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Abu Dhabi, UAESaturday 23 June 2018

Book review: Finely crafted characters and curiosities define Jim Crace’s 'The Melody' 

The novel may not be a page-turner per se, but it certainly has its own curious momentum

'The Melody' appears to be set in an Italian town in the early 20th century. Gamma-Keystone via Getty Images
'The Melody' appears to be set in an Italian town in the early 20th century. Gamma-Keystone via Getty Images

Jim Crace’s 12th novel isn’t a detective story, as such, but it certainly brings out the Hercule Poirot in you. The identity of the book’s omniscient narrator is only revealed towards the end – and even then we don’t get a name.

Crace also enjoys a cat and mouse game with his readership regarding where and when The Melody is set. When I typed in the clues I thought might help, Google was largely unforthcoming, so my best guess would be a seaside town in Italy somewhere between 1912 and 1950.

Tantalisingly, knowingly, the author has left a trail of breadcrumbs which appears to lead nowhere. This is strangely pleasing though; a deftly-executed ruse.

The book’s plot centres around the trials of Alfred Busi, “Mister Al”, a well-known local singer and songwriter who is mourning the recent loss of his much-loved wife, Alicia.

Described as “a calm, distinguished man” in his sixties, Busi is childless and lives alone in a crumbling but picturesque villa by the sea. He has carried a gryphaea or Devil’s Toenail fossil in his pocket as a talisman since he found it age 12, but now grief has crushed him.

“His wife had carried off his songs,” Busi comes to realise. “His appetite for performing had been cremated with her bones.”

From his wrought-iron balcony at the end of the town’s promenade, Busi can see “the bosk”, a “tangled, aromatic, salt-resistant maze of sea-thorn, carob and pine scrub.” Some in the town believe this forested headland still harbours a pocket of feral human beings, and these “primeval anthropoids” are also rumoured to descend into the town at night in search of food.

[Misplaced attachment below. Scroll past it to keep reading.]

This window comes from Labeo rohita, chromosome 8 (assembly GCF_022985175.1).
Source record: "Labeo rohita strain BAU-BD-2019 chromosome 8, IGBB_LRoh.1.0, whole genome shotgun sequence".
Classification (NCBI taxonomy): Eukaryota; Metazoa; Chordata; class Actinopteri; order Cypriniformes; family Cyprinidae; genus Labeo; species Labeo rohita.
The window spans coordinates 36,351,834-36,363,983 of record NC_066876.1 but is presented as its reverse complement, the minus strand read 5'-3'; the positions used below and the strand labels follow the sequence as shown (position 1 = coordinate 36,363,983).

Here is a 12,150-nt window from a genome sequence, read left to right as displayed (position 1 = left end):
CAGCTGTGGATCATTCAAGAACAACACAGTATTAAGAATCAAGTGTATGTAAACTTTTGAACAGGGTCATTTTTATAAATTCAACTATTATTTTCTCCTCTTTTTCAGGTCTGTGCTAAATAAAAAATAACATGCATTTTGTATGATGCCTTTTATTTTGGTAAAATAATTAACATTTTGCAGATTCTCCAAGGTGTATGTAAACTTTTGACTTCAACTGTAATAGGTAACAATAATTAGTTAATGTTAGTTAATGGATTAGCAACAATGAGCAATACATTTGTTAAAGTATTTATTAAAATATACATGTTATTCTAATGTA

Busi’s already deep sense of unease increases late one night when, investigating the tinkling of Persian bells that signals the opening of his larder door, he is attacked and savaged by what he believes to be a feral child.

We readers are never quite sure if these wild inhabitants of the bosk are the stuff of myth, allegory or fact, but they enable Crace to develop one of The Melody’s key themes, namely fear of the outsider, of otherness. But Busi, unlike many in his town, does not condemn the bosk-dwellers. Indeed, he fully understands their predicament and needs.

The book only has a few other key characters but each of them are beautifully drawn. Terina, for example, is the impeccably dressed sister of Busi’s late wife, Alicia. Terina and Busi are close, but their familial relationship is complicated by the fact that she and Busi once had a fling prior to he and Alicia becoming an item. Terina’s son Joseph, meanwhile – at one point described by Busi as “a moneyed loud mouth and a fool” – is also a pivotal character.

Although he claims to have his uncle’s best interests at heart, he actually has designs upon Busi’s villa. Joseph and his fellow investors need to oust Busi, albeit temporarily, so that they can redevelop his property and the adjoining villa as The Grove, a proposed plush housing complex to be sold for exorbitant prices.

The way in which the (sometimes) heavy hand of gentrification can erase memories, traditions and even lives, is another of The Melody’s key themes. And when the seamy journalist known only as Sobriquet interviews Joseph about the town’s marginalised poor, Joseph’s expressed prejudices are shocking even before Sobriquet re-tools them for maximum sensationalism (“He was not a writer who kept his distance from the trite or the theatrical,” writes Crace, himself a former journalist, distilling Sobriquet’s essence into a single line).

Throughout the book, Crace’s measured, subtly captivating prose is often exquisite. Waves on the sea are as “stiff and eggy as meringues”. Fearful vagrants foraging for food “lift the lids and turn the bins as carefully as maids unpacking porcelain”, and Sobriquet’s cat “raises the eyebrow of his back at every passer-by”.

Various heartbreaking misunderstandings between Busi and Terina are also masterfully sketched as the pair blunder along, each of them all the other has, really, but obliged to maintain a certain amount of distance and propriety for the sake of the late Alicia’s memory.

The book’s singular atmosphere is maintained right until the end, when Busi, Terina, Busi’s young next door neighbour Lex and the story’s mysterious narrator head off on a picnic for Busi’s 70th birthday. It is finally time to scatter Alicia’s ashes, which have hitherto sat in an urn atop Busi’s piano, and naturally the day ahead is full of memories and portents for the widower.

Although you couldn’t describe The Melody as a page-turner per se, it certainly has its own curious momentum. A fine book about ageing and grief and the way in which the folkloric can impact upon real life, it’s another choice example of this twice-Booker-nominated English writer’s unique gift.